Thursday, January 09, 2014

No Paine No Gain

Thursday Story Strip Day.

One of the most exciting finds on the Fulton History site is the fact that they have a full microfiche run of the progressive New York newspaper PM, including Sundays. There are many things to like in that paper - most of which weren't syndicated so very rare as well. Even though the run has some holes in it (as you will see below) it is 95% complete and mostly of pretty good quality. I was able to get good scans of many of my 'holy grails' from that period. You have to load every page separately before you can see if it has what you want and then you still have to download it and clip whatever you need, label that and file it in the right order. And because I really wanted to make sure the missing strips weren't just because I had skipped them in some way, I had to download almost every page for two months of material, but here is how far I have come on this particular favorite of mine, Carl Wexler's Vic Jordan.

Carl Wexler is a pretty unknown artist, who worked most of his career for the advertising agency Johnstone and Cushing. He usually didn't sign (I believe I have one signed ad under his label) and at some point his style became a bit generic, so it can even be hard to compile a goo list of his accomplishments. But Neal Adams mentions him as one of his prime teachers at Johnstone and Cushing. I have always taken that to be spiritually more than artistically, but after looking at the Viceroy ads from the early sixties Tom Schreuer (who is stylistically much closer to Neal Adams) wrote to me that the first few of those were done by Wexler as well.

Wexler did some comic book work at the start of his career and he created Vic Jordan with writer Andrew Paine. Here's what Alan Holtz wrote about this excellent war strip in 2008:

One of the better though less well-known of the war strips was Vic Jordan. American publicist Jordan was caught in Paris when the Nazis took over and he became a member of the French resistance. The strip was several notches more realistic and better-written than the standard fare. Vic doesn't defeat a whole battalion at his whim, like many wartime strips, but he did engage in smaller and more realistic assignments like blowing up bridges, smuggling out downed airmen, and, in our story above, help to blow up a munitions factory that has been taken over by French workers. When France was liberated in 1944 Jordan took his base of operations right into Nazi Germany where he continued his derring-do until victory in Europe ended his career.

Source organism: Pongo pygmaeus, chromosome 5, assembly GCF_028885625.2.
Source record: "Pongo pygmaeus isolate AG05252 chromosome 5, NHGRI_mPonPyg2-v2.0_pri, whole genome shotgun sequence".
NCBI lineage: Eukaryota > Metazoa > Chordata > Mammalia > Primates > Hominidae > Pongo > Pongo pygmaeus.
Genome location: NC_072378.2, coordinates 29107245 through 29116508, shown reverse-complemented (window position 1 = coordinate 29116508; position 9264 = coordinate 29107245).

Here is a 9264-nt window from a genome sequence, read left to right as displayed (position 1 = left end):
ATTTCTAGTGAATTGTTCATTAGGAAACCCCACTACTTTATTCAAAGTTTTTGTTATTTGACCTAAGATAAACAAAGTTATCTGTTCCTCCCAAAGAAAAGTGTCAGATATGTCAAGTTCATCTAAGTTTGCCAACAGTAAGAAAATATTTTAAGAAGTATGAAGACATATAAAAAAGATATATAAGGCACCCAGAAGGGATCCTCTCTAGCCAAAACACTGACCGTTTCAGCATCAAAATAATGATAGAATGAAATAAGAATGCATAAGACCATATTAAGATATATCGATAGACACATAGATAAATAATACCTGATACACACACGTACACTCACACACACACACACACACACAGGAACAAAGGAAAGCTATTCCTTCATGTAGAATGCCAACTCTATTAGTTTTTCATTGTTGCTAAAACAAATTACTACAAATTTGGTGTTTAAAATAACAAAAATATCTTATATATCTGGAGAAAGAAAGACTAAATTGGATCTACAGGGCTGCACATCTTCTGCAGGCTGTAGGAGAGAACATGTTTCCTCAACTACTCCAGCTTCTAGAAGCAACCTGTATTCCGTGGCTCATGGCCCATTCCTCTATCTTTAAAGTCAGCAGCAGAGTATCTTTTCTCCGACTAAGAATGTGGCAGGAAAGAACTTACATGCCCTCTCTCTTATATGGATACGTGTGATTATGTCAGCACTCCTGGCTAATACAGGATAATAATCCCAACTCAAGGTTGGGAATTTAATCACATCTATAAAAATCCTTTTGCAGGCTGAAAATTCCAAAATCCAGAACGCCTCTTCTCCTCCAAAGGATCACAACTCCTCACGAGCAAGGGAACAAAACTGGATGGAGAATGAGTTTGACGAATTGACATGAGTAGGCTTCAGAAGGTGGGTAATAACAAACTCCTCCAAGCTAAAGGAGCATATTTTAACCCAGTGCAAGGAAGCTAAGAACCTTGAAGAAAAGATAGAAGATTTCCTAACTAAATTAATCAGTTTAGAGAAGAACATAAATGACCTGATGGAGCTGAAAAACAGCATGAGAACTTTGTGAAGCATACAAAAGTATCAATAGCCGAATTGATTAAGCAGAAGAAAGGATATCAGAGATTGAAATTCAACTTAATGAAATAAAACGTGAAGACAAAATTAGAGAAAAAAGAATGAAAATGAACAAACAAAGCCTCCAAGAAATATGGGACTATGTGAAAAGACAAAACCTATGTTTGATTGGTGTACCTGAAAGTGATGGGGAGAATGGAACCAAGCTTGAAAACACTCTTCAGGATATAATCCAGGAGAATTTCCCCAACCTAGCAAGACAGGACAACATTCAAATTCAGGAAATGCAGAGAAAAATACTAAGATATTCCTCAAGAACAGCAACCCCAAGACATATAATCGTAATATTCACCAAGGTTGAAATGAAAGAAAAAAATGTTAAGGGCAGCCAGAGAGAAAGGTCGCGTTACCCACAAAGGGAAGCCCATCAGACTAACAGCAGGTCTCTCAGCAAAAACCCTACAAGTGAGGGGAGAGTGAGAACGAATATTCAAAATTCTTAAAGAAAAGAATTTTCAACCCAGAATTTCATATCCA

The daily and Sunday strip started the week before Pearl Harbor on December 1 1941. It was ostensibly written by 'Tom Paine', who was in actuality the team of Kermit Jaediker and Charles Zerner. The strip went through a succession of artists; the first was Elmer Wexler. Wexler went into the military but managed to finish out six months on the strip; his last daily was May 30 1942, his last Sunday June 14. When Wexler left the Sunday was dropped.

Paul Norris then took over the art duties until he in turn went into the military. His stint lasted until July 10 1943. Our samples above are from his tenure. Norris was replaced by a fellow by the name of D.H. Moneypenny who hung on until February 12 1944. He was in turn replaced by someone who signed himself Robinson (Jerry perhaps?) for a two week stint ending February 26. The final artist was the excellent Bernard Baily, better known for his comic book work. He brought the strip to its conclusion on April 28 1945.

The strip was syndicated by the great liberal paper Newspaper PM. The paper was funded by Marshall Field, whose Chicago paper, the Sun, also ran the strip. Few other papers ran Vic Jordan, which is a shame. The intellectualism of PM shows through in this strip, where Nazis are never shown as bloodthirsty monsters as they are in most strips -- they are the enemy, of course, ruthless and efficient in their machinations, but nevertheless human. This alone sets Vic Jordan apart as a higher quality strip, interested more in providing realistic adventure with fleshed out characters than in mindless propaganda.

He also gives a nice set of samples from the Norris years. I will be showing more of those as well and I must add that I got the impression that there are at least some Norris Sundays as well. The strip started on December 1 1941, though and although there are some days missing in the first month, my run of PM did include the very first not. The first Sunday was December the 7th (as per a notice on the Friday before that). Sadly my first Sunday is the 28th. The 21st was there, but only a sliver as it seems the microfiche copier skipped a beat around that page. I am also preparing january 1942 to show here next week and as I was researching this piece I found another run from the beginning on Google News (which has been search able again from the last month or so, after having done nothing for over a year), so I filled the holes with those slightly lesser scans.

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